Researcher Creates Necklace That Counts Calories By Listening to You Chew

A computer scientist from the University at Buffalo, New York, has come up with a unique way of keepting track of consumed calories. Instead of writing down every single meal you’ve eaten, you just put on a choker-style necklace that can determine your calorie intake based on the sounds you make when you chew!

The wearable tech device, known as AutoDietary, works on the simple idea that different foods make different sounds when chewed. So Wenyao Xu – the brains behind the innovative gadget – is currently creating a library that catalogs the biting, grinding, and swallowing sounds of different types of food. This library will be included in the app that supports the necklace Xu is developing in collaboration with researchers at China’s Northeastern University.


“There is no shortage of wearable devices that tell us how many calories we burn, but creating a device that reliably measures caloric intake isn’t so easy,” Xu explained. “People either forget or they tend to forget or they want to forget what they eat.”

“You can set up a threshold,” he added. “For example, I want to eat 2,000 calories a day. Once you have reached that, the threshold will send you a reminder.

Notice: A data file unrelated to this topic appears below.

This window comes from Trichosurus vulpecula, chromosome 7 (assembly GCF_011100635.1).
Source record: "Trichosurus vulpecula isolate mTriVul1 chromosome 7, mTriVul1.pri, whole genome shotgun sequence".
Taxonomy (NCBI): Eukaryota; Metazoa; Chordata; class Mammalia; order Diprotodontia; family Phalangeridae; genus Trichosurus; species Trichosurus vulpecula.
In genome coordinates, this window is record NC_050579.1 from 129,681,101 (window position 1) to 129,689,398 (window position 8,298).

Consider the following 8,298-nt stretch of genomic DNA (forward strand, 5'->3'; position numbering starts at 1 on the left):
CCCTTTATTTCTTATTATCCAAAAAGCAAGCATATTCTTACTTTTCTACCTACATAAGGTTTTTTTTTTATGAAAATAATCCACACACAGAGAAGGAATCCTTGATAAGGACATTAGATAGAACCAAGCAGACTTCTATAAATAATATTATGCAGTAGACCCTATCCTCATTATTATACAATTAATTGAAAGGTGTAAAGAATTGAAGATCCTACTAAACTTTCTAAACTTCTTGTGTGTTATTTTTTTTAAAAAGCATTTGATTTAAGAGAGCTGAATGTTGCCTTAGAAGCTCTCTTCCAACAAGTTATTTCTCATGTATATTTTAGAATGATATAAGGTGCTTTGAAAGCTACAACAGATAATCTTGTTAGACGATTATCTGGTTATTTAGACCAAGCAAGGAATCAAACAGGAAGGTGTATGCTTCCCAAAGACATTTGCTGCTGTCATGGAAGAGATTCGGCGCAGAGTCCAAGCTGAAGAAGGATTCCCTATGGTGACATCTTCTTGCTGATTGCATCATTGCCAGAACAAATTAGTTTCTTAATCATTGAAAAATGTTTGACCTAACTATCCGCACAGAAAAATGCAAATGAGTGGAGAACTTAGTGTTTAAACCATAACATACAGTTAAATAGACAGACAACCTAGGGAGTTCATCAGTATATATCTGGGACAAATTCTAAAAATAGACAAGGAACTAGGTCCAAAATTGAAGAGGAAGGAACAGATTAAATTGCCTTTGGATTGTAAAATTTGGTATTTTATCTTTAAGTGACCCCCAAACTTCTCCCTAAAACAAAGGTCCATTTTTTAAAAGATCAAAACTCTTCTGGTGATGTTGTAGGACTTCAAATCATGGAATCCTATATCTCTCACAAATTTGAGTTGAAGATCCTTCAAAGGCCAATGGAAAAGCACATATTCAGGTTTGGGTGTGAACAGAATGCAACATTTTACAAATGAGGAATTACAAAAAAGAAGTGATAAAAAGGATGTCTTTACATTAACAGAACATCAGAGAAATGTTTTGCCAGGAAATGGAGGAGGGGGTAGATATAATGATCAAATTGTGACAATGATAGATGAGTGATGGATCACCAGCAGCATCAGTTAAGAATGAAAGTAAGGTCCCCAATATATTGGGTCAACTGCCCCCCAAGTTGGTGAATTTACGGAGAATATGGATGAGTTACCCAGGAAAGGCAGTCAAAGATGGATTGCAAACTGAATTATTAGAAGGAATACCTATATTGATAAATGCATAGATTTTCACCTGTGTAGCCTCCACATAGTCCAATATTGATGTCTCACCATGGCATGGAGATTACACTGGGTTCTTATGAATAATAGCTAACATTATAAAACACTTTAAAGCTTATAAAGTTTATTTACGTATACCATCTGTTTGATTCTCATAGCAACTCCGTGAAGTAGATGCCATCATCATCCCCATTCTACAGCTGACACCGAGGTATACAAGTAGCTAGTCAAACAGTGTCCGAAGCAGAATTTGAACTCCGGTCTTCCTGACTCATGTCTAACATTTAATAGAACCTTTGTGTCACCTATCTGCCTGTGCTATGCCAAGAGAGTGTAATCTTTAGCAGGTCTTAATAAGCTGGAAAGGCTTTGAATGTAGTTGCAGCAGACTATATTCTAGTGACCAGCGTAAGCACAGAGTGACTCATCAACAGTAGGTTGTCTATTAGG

AutoDietary is shaped like a necklace that fits snugly around the neck, allowing a tiny high-fidelity microphone to record sounds made while chewing and swallowing food. The recorded sounds are sent to the smartphone app via bluetooth, where they are compared against the database and identified. In a study conducted by Xu and his team, AutoDietary was able to correctly identify the food and drink consumed by test subjects 85 percent of the time.

The device does have its limitations. It cannot yet tell the difference between foods that are similar in texture and make similar sounds – like frosted corn flakes and regular corn flakes. And if the dish contains more than one ingredient, like soup or chili, it cannot determine the total calorific value. But Xu has plans to address all these issues by adding a biomonitoring device to complement AutoDietary. When the necklace detects that the user is eating a ‘general’ food, it will activate the biomonitoring technology, which will then measure calories through blood sugar levels and other indicators.


Despite the few drawbacks, there’s no denying that AutoDietary is a pretty neat concept. Not only can it gather and display dietary information on its app, it can also provide tips on eating healthier. Xu believes that it could be of great use to people with diabetes, obesity, bowel disorders, and several other disorders.

Photos: Wenyao Xu

Sources: University at Buffalo, VICE Motherboard

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